Your federal tax refund cannot be taken unless the Treasury Department receives a garnishment request from the I.R.S., the Department of Education, or a child support collection agency. Your tax refund can be intercepted for debts relating to child support, federal debts (such as federal student loans) and a few other types of debts, but not private debts. This is true even if a judgment is entered against you. However, once your refund is deposited into your bank account, they can garnish your bank account. This is, of course, for your federal refund; you may wish to check with an attorney in your state regarding any state refunds, as well as any local laws regarding garnishment.
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Child Custody Lawyer
There are a variety of situations that the government can take or keep your state or federal tax returns. Private companies with judgments cannot. They may however levy your bank accounts. If that occurs then any monies deposited to your bank account are fair game. This would include a direct deposit federal or state refund.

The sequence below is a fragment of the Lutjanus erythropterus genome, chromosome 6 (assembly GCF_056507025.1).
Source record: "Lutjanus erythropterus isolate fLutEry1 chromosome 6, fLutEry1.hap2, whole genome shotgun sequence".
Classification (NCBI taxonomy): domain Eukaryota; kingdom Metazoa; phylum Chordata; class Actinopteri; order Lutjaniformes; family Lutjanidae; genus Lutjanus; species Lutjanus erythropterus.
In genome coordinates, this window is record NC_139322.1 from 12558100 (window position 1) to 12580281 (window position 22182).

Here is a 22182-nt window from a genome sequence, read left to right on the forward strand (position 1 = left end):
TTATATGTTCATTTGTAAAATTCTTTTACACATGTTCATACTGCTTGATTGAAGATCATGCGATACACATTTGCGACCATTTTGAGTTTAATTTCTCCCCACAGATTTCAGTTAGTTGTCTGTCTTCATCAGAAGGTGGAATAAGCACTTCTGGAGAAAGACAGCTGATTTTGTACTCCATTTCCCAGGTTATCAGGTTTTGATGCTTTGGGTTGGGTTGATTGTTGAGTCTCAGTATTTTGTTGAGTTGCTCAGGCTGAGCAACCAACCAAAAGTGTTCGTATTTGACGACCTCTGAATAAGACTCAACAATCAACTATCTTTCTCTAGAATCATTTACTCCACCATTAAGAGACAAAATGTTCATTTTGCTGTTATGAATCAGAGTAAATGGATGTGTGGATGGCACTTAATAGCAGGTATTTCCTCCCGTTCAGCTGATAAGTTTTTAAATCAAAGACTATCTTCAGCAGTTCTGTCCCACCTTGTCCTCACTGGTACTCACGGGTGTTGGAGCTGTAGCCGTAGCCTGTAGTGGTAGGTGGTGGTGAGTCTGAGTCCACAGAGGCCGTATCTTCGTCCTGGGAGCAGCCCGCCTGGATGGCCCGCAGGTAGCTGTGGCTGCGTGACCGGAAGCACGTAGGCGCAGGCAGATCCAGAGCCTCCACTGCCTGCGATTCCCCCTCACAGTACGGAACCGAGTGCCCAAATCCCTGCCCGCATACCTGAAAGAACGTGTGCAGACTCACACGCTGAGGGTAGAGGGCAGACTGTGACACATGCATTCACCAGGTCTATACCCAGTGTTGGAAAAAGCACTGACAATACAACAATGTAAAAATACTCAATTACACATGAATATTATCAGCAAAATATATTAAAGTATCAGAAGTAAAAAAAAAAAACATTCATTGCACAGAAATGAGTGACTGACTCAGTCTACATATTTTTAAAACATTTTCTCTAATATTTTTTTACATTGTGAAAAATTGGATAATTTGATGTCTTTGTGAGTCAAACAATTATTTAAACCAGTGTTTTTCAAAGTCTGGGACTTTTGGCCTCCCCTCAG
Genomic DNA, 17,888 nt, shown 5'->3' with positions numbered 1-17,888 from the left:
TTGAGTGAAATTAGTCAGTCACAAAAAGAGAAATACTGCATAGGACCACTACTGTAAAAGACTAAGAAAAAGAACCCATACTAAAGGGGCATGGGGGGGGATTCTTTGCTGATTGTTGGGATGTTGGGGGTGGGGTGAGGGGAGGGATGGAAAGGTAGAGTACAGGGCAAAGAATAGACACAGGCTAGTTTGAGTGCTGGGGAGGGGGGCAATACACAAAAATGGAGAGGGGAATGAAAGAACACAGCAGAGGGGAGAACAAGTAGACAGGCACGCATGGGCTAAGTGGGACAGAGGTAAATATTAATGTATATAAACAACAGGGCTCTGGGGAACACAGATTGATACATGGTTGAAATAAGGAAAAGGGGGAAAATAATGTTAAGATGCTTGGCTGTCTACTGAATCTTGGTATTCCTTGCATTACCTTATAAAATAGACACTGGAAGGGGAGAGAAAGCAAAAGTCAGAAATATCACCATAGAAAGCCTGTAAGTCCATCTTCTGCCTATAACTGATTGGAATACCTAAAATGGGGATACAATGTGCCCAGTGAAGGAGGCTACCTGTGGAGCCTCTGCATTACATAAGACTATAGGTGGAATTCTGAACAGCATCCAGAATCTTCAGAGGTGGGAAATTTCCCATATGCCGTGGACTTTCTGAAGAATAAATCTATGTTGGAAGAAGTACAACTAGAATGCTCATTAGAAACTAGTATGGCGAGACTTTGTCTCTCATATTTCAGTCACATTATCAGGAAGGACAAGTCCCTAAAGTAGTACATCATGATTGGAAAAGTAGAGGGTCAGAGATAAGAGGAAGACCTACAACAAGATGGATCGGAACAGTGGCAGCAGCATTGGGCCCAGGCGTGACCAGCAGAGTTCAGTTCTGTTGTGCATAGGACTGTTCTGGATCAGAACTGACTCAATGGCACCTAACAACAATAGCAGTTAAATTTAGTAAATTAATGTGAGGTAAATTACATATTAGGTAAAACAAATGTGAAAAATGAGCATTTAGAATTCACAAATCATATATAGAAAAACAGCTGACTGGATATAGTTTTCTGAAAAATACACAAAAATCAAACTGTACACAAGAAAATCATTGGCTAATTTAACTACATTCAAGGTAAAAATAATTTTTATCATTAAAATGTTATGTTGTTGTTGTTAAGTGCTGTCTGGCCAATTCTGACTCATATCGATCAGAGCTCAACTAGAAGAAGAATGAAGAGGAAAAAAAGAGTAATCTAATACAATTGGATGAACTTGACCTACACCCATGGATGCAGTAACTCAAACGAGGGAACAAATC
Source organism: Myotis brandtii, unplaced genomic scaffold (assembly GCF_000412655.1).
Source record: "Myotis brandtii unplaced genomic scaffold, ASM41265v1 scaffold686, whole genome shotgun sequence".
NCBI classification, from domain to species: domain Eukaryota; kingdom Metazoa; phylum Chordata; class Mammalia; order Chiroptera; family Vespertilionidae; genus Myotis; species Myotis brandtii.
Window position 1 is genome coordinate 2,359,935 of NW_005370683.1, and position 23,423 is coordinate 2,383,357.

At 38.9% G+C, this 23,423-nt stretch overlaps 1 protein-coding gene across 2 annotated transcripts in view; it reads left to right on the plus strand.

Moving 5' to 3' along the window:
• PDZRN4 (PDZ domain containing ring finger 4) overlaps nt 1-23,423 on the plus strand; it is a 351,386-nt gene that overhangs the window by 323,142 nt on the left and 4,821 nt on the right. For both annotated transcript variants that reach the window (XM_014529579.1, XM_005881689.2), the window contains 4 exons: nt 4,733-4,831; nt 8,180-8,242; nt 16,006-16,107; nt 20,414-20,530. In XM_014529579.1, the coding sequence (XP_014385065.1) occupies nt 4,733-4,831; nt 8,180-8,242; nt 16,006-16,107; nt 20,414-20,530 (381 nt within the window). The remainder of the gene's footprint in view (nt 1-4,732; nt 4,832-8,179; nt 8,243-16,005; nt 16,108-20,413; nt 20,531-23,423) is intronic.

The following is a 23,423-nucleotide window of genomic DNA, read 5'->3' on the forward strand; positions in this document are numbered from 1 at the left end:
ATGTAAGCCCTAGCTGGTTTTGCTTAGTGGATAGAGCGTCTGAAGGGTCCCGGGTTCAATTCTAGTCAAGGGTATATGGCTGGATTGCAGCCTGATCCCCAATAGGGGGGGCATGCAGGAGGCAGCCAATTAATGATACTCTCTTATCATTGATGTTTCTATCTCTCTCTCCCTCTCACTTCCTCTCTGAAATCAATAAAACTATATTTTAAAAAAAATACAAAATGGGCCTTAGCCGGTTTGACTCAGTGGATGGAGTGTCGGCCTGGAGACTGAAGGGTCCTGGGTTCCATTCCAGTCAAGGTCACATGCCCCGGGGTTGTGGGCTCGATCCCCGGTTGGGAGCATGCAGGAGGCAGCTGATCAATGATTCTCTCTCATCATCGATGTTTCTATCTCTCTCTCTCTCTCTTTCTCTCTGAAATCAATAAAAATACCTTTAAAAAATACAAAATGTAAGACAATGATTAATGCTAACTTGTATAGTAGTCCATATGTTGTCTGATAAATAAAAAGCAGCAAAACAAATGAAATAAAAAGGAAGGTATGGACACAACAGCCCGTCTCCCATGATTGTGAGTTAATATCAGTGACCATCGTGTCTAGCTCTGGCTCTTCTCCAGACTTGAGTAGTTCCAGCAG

Estate Planning Attorney
I have to agree with the above attorneys. It is difficult to directly garnish the federal tax refund, but a creditor can take it after the amount lands in your individual bank account. I noticed however, that you do not specify whether this is a federal or state refund. Often, an individual will have a state refund taken by the state and applied against a prior tax liability in the same state - such practice is commonplace and perfectly legal.
In any event, you should get with a CPA or tax attorney in your state to discuss the specific facts related to your situation.
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If someone has a private judgment against you they can not take your tax refund. Once the money is received by you they can attempt to collect it.
Any individual seeking legal advice for their own situation should retain their own legal counsel as this response provides information that is general in nature and not specific to any person's unique situation. Circular 230 Disclaimer - Advice given in this response cannot be used to eliminate penalties with the IRS or any other governmental agency.